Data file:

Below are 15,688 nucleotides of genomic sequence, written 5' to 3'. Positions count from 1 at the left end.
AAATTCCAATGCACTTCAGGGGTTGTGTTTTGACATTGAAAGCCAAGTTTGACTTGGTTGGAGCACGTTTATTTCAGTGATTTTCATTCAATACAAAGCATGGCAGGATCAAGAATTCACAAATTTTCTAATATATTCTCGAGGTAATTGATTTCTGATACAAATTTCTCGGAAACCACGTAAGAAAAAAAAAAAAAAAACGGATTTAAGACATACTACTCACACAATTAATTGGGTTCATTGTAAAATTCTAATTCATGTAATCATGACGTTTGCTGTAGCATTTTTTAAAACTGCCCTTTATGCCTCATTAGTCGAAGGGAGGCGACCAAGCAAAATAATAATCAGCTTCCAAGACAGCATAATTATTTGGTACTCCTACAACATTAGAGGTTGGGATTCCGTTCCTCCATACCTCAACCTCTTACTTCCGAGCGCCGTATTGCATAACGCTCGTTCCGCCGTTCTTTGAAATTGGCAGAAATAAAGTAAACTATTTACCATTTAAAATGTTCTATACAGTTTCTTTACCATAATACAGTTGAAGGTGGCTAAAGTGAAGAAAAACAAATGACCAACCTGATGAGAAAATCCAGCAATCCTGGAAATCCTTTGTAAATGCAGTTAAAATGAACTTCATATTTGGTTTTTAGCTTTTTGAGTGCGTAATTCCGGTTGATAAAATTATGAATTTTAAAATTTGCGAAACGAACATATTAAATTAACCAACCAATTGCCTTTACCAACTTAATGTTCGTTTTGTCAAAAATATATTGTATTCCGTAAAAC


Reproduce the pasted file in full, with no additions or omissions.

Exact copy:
Below are 15,688 nucleotides of genomic sequence, written 5' to 3'. Positions count from 1 at the left end.
AAATTCCAATGCACTTCAGGGGTTGTGTTTTGACATTGAAAGCCAAGTTTGACTTGGTTGGAGCACGTTTATTTCAGTGATTTTCATTCAATACAAAGCATGGCAGGATCAAGAATTCACAAATTTTCTAATATATTCTCGAGGTAATTGATTTCTGATACAAATTTCTCGGAAACCACGTAAGAAAAAAAAAAAAAAAACGGATTTAAGACATACTACTCACACAATTAATTGGGTTCATTGTAAAATTCTAATTCATGTAATCATGACGTTTGCTGTAGCATTTTTTAAAACTGCCCTTTATGCCTCATTAGTCGAAGGGAGGCGACCAAGCAAAATAATAATCAGCTTCCAAGACAGCATAATTATTTGGTACTCCTACAACATTAGAGGTTGGGATTCCGTTCCTCCATACCTCAACCTCTTACTTCCGAGCGCCGTATTGCATAACGCTCGTTCCGCCGTTCTTTGAAATTGGCAGAAATAAAGTAAACTATTTACCATTTAAAATGTTCTATACAGTTTCTTTACCATAATACAGTTGAAGGTGGCTAAAGTGAAGAAAAACAAATGACCAACCTGATGAGAAAATCCAGCAATCCTGGAAATCCTTTGTAAATGCAGTTAAAATGAACTTCATATTTGGTTTTTAGCTTTTTGAGTGCGTAATTCCGGTTGATAAAATTATGAATTTTAAAATTTGCGAAACGAACATATTAAATTAACCAACCAATTGCCTTTACCAACTTAATGTTCGTTTTGTCAAAAATATATTGTATTCCGTAAAAC